* Japanese-mediated ceasefire
COMMANDERS AND LEADERS
12,000 regulars 38,000 colonials 20 light tanks ~100 aircraft 1 light cruiser 4 avisos (sloop) 60,000 regulars 134 tanks ~140 aircraft 2 coastal defence ships 12 torpedo boats 4 submarines
CASUALTIES AND LOSSES
LAND: 321 killed or wounded 178 missing 222 captured 22 aircraft destroyed SEA: 11 killed 1 light cruiser damaged LAND: 54 killed 307 wounded 21 captured 8–13 aircraft destroyed SEA: 36 killed 2 torpedo boats sunk 1 coastal defense ship grounded
* v * t * e
* v * t * e
* Indochina (1940)
* Indian Ocean (1940–45)
* Philippines 1941–42
* Franco-Thai War
* Dutch East Indies 1941–42 * Portuguese Timor * Australia * New Guinea * Philippines 1944–45 * Borneo 1945
* Air raids
* Mariana Islands
* Volcano & Ryukyu Is
* v * t * e
The FRANCO-THAI WAR (Thai :
กรณีพิพาทอินโดจีน French : Guerre
franco-thaïlandaise) (1940–1941) was fought between
The German military occupation of a large part of
* 1 Opposing forces
* 1.1 French * 1.2 Thai
* 2 Campaign
* 3 Results
* 3.1 Armistice * 3.2 Treaty * 3.3 Casualties
* 4 See also * 5 References * 6 Further reading * 7 External links
The French military forces in Indochina consisted of an army of approximately 50,000 men, 12,000 of whom were French, organised into forty-one infantry battalions, two artillery regiments, and a battalion of engineers. The most obvious deficiency of the French army was its shortage of armour. It could field only 20 Renault FT tanks against the nearly one hundred armoured vehicles of the Royal Thai Army . The bulk of the French forces stationed near the Thai border consisted of the Indochinese troops of the 3rd and 4th Tirailleurs Tonkinois , together with a battalion of Montagnards , French regulars of the Colonial Infantry , and French Foreign Legion units.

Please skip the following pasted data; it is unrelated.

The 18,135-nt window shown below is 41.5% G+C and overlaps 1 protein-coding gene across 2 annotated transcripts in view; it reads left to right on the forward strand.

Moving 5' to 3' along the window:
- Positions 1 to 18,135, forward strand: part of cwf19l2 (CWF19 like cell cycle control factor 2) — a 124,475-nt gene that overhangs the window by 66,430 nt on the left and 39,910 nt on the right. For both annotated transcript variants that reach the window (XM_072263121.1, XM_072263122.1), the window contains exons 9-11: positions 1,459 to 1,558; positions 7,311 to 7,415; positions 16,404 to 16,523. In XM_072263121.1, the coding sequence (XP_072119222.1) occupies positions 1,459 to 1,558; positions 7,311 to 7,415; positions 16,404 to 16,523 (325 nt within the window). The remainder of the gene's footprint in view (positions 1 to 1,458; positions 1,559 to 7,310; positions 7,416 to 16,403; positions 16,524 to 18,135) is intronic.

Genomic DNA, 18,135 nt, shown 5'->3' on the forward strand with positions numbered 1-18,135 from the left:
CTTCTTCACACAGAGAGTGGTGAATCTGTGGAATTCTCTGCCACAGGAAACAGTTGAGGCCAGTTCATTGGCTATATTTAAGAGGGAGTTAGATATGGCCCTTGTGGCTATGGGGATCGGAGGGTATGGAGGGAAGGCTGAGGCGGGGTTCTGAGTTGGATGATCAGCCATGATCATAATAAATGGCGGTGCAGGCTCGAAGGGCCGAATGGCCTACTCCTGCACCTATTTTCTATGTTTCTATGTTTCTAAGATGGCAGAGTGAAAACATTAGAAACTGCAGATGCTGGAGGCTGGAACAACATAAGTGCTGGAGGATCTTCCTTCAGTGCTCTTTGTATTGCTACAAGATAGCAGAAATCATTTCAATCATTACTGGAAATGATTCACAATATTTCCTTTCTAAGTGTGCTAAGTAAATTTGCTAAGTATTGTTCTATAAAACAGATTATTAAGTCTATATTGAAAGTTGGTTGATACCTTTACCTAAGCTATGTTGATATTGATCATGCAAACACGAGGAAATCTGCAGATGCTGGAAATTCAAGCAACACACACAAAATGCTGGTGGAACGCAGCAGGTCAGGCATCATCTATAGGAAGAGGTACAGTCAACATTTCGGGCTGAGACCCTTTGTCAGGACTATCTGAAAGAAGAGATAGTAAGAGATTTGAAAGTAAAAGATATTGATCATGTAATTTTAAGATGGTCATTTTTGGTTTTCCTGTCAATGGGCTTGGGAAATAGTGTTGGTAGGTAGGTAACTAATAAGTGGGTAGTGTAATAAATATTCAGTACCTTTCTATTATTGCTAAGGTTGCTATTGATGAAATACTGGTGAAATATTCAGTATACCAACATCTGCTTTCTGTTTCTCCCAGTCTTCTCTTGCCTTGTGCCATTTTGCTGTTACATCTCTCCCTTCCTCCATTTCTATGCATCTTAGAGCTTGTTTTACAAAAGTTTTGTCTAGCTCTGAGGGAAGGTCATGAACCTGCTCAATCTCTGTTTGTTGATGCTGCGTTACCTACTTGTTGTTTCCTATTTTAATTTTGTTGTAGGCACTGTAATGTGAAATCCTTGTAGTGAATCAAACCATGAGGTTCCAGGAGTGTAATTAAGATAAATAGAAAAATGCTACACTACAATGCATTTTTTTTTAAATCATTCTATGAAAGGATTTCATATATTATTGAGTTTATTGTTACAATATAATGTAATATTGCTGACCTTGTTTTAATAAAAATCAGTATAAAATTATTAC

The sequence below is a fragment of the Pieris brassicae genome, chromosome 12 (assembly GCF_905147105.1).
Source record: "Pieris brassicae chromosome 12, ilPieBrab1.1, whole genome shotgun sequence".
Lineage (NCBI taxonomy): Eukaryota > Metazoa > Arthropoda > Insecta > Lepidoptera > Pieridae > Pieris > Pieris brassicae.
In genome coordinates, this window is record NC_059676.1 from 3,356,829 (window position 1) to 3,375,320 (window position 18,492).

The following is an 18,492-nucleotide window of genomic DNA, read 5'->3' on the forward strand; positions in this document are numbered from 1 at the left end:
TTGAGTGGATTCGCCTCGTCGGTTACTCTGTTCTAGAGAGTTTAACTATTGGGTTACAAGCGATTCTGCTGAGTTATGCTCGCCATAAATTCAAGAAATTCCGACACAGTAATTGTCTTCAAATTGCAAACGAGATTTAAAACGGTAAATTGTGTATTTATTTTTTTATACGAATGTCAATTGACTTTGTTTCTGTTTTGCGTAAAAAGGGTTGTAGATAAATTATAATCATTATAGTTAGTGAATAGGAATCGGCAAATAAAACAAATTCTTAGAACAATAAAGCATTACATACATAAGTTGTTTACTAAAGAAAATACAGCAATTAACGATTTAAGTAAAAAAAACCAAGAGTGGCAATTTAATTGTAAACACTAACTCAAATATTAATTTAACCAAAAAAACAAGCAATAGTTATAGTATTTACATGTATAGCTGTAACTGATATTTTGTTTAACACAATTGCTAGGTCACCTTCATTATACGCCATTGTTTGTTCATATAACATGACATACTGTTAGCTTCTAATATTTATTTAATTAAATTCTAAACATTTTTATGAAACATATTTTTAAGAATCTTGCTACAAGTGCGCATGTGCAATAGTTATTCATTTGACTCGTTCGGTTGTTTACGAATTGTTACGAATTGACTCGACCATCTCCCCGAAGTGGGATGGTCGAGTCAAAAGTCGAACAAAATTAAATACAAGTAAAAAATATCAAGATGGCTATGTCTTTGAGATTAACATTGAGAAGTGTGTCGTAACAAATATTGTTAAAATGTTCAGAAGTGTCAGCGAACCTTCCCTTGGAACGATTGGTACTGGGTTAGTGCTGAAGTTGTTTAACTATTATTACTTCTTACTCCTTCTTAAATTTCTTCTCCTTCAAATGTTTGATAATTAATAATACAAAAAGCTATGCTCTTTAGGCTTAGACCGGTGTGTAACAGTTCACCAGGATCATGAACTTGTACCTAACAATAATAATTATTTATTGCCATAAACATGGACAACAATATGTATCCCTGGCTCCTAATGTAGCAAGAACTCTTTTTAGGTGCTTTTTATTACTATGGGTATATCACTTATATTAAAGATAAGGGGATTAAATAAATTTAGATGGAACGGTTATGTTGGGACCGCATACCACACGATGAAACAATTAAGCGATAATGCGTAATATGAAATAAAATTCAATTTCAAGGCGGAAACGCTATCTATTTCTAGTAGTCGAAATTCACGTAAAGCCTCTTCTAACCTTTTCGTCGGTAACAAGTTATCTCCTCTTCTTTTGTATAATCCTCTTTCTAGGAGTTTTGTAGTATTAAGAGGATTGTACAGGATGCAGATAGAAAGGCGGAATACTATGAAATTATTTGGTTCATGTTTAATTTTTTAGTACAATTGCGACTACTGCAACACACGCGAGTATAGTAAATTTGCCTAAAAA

The French navy in Indochina had one light cruiser and four
The Armée de l\'Air had approximately 100 aircraft, of which about
60 could be considered front line. These included thirty
Plaek Phibunsongkhram inspecting troops during the Franco Thai War.
The slightly larger Thai Army was a relatively well-equipped force. Consisting of 60,000 men, it was made up of four armies. The largest was the Burapha Army with five divisions and the Isan Army with three divisions. Independent formations under direct control of the army high command included two motorised cavalry battalions, one artillery battalion, one signals battalion, one engineer battalion, and one armoured regiment. The artillery was a mixture of Krupp guns and modern Bofors guns and Howitzers, while 60 Carden Loyd tankettes and 30 Vickers 6-ton tanks made up the bulk of the army's tank force.
Royal Thai Navy
While nationalist demonstrations and anti-French rallies were being
On 5 January 1941, following the report of a French attack on the
Thai border town of
Aranyaprathet , the Thai Burapha and
launched an offensive on
At dawn on 16 January 1941 the French launched a large counterattack on the Thai-held villages of Yang Dang Khum and Phum Preav, initiating the fiercest battle of the war. Due to poor co-ordination and non-existent intelligence against the entrenched and prepared Thai forces, the French operation was stopped and fighting ended with a French retreat from the area. However, the Thais were unable to pursue the retreating French, as their forward tanks were kept in check by the gunnery of French Foreign Legion artillery.
With the situation on land rapidly deteriorating for the French,
Admiral Decoux ordered all available French naval forces into action
in the Gulf of
On 24 January, the final air battle took place when Thai bombers
raided the French airfield at
Japan stepped in to mediate the conflict. A Japanese-sponsored